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Datacenter operations choosing the right assets to make datacenters green

September 26, 2008

Consuming between 10 and 30 times the energy as equivalent-sized office spaces, data centers contribute to more than their share of electricity costs. As such, the power and cooling of IT equipment has emerged as a key focus area for enterprises. Instead of taking a one-off approach to green data center initiatives, consider how asset lifecycle management can be married to environmental stewardship to improve efficiency and lower costs.
This post provides a more holistic approach to going green that optimizes the data center strategy by focusing on all aspects of equipment lifecycle, including:
» Asset acquisition.
» Equipment operation and maintenance. » Asset disposal.
Enterprises are hoping to find ways to reduce their costs for energy and cooling in high density data centers. In addition, many enterprises also have a mandate to reduce their environmental footprint and to go green. Both goals can be met with an asset lifecycle approach.


Green and cost savings do not need to be mutually exclusive. For a truly green data center strategy that also optimizes cost, focus on all aspects of the equipment lifecycle. At the time of acquisition, choose environmentally-responsible vendors and right-size equipment to maximize capacity utilization. During everyday operations, reduce waste and save energy using environmental best practices. When it finally comes to disposing of assets, do so in a responsible and cost effective manner.
Key Considerations
» Overcapacity. The number one way to reduce asset acquisition as well as ongoing energy costs is rightsizing IT equipment to match near-term requirements. Case studies show that average server utilization rates average from 10% to 20% of capacity. Equipment – including servers, storage, power supplies, UPS systems, air conditioners, fans, and air exchange systems – operating with significant overcapacity is a waste. In addition to lowering IT investment in fixed assets, The Green Grid estimates that rightsizing IT equipment can reduce energy consumption by as much as 50%. This is due to the fact that fixed losses in power and cooling are present regardless of how much IT load is actually being used.
» Toxic hazards. When selecting IT equipment, it is important to keep the health of both employees and the environment in mind. Much of the IT equipment in use today contains toxic chemicals that can cause health and ecological damage. Common toxins include:
– Four to eight pounds of lead in the average CRT monitor.
– Beryllium in motherboards and connectors. – Mercury in flat panel displays and switches. – Brominated flame retardants in plastics.
– PVC plastics.
– Cadmium in SMD chip resistors, infrared detectors, and semiconductors.
From an enterprise cost perspective, increasingly discerning government regulations may outline disposal guidelines for certain types of materials, thus increasing the disposal/recycling cost of equipment at the end of its useful life.
The Silicon Valley Toxics Coalition (SVTC) conducts studies of major PC and electronics vendors to see which ones embrace environmental initiatives to reduce toxic chemicals from products and improve lifecycle management (i.e. e-waste recycling) of electronic goods.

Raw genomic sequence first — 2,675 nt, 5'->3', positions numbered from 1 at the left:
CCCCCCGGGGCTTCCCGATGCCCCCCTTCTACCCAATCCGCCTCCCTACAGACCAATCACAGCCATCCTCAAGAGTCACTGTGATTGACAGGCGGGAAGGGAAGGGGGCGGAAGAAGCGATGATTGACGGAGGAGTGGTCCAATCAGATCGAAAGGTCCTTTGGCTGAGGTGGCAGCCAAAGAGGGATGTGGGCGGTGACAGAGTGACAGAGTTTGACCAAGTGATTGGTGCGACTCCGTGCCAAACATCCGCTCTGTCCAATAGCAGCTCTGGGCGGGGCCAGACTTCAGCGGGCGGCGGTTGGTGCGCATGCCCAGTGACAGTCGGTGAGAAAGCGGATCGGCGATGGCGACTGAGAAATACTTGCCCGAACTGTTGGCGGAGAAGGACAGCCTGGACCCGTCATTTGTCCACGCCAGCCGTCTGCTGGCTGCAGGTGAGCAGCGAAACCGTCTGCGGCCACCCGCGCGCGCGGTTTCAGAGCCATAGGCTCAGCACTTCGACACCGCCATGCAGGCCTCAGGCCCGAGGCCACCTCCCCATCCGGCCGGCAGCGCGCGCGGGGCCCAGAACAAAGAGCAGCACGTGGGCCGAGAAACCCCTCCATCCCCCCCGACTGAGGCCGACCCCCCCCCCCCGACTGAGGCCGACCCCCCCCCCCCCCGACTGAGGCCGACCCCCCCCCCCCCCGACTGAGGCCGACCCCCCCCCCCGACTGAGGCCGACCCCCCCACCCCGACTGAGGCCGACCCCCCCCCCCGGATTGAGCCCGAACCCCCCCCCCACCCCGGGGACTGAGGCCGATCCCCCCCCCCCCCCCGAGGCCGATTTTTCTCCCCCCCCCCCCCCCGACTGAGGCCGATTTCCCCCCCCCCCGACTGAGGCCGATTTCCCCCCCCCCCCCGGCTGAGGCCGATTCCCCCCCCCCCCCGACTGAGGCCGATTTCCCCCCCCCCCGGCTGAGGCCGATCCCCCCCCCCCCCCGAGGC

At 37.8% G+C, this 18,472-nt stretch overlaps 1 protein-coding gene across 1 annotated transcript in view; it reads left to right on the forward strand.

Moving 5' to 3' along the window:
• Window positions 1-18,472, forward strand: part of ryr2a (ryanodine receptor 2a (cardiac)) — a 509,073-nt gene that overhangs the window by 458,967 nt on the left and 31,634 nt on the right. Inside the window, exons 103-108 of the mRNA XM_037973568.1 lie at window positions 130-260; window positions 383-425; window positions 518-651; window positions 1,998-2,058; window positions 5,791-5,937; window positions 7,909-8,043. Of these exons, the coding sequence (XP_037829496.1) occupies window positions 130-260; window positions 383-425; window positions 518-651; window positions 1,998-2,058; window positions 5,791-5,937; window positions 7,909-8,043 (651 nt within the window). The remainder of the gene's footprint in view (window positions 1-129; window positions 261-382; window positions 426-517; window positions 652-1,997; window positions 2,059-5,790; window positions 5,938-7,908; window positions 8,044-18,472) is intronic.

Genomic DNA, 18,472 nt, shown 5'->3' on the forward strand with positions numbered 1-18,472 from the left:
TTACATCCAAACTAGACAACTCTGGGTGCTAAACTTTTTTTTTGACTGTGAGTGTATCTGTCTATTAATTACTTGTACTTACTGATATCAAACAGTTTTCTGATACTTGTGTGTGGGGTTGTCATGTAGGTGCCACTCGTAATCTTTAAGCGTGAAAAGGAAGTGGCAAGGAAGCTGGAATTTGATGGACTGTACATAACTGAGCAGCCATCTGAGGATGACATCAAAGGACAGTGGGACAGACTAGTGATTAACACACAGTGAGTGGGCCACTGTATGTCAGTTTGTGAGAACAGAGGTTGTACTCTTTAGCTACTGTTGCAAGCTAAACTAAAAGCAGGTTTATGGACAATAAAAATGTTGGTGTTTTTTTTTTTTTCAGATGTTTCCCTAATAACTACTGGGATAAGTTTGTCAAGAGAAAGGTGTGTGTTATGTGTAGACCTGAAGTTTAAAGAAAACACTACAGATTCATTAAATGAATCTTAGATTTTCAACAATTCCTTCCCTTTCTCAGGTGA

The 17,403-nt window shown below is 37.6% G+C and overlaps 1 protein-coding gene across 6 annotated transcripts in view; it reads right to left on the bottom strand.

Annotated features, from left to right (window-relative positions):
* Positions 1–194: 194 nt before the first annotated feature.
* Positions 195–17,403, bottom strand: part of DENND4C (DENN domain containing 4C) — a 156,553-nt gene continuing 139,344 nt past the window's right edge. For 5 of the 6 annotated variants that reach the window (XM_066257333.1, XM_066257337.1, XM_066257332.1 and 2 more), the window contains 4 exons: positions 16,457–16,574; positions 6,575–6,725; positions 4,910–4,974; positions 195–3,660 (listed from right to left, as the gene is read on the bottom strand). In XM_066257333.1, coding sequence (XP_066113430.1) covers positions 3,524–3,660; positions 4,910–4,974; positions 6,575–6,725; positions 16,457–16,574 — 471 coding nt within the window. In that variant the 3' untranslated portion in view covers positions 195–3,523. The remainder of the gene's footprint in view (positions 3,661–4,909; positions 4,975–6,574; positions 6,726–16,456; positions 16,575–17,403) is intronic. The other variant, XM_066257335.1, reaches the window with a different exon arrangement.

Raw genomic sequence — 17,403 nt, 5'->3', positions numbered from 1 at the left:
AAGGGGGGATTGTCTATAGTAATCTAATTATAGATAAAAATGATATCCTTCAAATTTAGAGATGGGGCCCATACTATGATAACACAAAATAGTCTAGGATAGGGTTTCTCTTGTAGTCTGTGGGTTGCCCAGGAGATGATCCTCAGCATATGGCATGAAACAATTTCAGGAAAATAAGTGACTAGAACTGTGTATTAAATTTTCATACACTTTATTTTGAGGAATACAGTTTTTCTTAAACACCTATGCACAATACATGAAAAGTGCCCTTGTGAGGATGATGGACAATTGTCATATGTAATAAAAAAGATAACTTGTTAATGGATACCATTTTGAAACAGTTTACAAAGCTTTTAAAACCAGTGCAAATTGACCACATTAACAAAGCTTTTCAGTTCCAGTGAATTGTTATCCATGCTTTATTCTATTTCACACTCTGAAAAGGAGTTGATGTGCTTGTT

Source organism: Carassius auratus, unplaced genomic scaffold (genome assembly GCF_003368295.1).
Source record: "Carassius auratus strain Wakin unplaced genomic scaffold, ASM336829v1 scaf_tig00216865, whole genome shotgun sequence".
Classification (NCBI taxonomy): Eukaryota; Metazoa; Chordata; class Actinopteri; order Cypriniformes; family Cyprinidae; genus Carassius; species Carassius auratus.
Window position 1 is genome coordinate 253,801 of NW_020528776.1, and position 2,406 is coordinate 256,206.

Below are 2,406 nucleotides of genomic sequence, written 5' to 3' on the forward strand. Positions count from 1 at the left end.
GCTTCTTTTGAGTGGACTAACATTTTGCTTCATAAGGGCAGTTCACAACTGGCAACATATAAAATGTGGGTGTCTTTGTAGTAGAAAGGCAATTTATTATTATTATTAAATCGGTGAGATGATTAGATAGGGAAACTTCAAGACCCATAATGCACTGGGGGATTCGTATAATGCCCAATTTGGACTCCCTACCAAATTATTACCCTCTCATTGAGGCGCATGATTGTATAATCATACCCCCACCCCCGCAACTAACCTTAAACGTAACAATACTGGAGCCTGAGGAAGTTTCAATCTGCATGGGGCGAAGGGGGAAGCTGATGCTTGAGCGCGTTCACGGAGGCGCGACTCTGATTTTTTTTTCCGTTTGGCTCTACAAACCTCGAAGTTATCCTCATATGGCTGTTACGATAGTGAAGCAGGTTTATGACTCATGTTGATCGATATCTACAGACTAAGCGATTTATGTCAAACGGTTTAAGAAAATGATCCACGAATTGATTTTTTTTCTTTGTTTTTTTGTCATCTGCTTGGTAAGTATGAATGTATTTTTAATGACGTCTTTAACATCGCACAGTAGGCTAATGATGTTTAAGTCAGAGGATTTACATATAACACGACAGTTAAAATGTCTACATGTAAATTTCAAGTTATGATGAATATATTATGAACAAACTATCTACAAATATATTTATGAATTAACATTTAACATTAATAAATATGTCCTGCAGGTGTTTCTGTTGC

» Floor layout and airflow management. According to Pacific Gas and Electric (PG&E), proper airflow management can increase the cooling capacity of a Computer Room Air Conditioning (CRAC) system by 50% or more. For more information on how to develop best practices for room layout and airflow management,
» Server consolidation and virtualization. Consolidation and virtualization can contribute to increased heat density (more computing power in a smaller space) and raise concerns about cooling. However, these strategies also significantly reduce server costs and environmental footprint. Info-Tech research suggests that server virtualization can reduce one-time and ongoing hardware acquisition costs by 40% to 75%, as well as reduce ongoing maintenance costs (incorporating power and cooling) by between 25% and 50%. For more information on server virtualization,
» Appropriate upgrade cycles. Holding on to legacy systems beyond their useful life can escalate energy costs both as a result of redundant or seldom-used applications that run unnecessarily and due to the poor efficiency of the old hardware (i.e. inefficient power supplies and fans, excessive heat output, and uneconomical design). These costs can easily rival the cost of maintaining the underlying hardware, but are not typically included when considering the TCO of legacy systems.
Keeping up with new advances in energy efficiency will always be a challenge. Developing migration plans for all IT equipment from the get-go will allow for more predictable budgeting and ensure that IT is always running the most efficient configurations possible.
» Workstation efficiency. There are a variety of best practices that IT can encourage to help users reduce workstation power consumption. As an example, make sure that employees turn off their computers at night (unless access is required from home via Remote Desktop) and ban the use of screen savers in favor of screen power-off. Also, simply setting machines to hibernate when unused for long periods of time can help. Power management can be controlled centrally using Group Policy – for more information on how to implement this, see Energy Star’s “EZ GPO software.”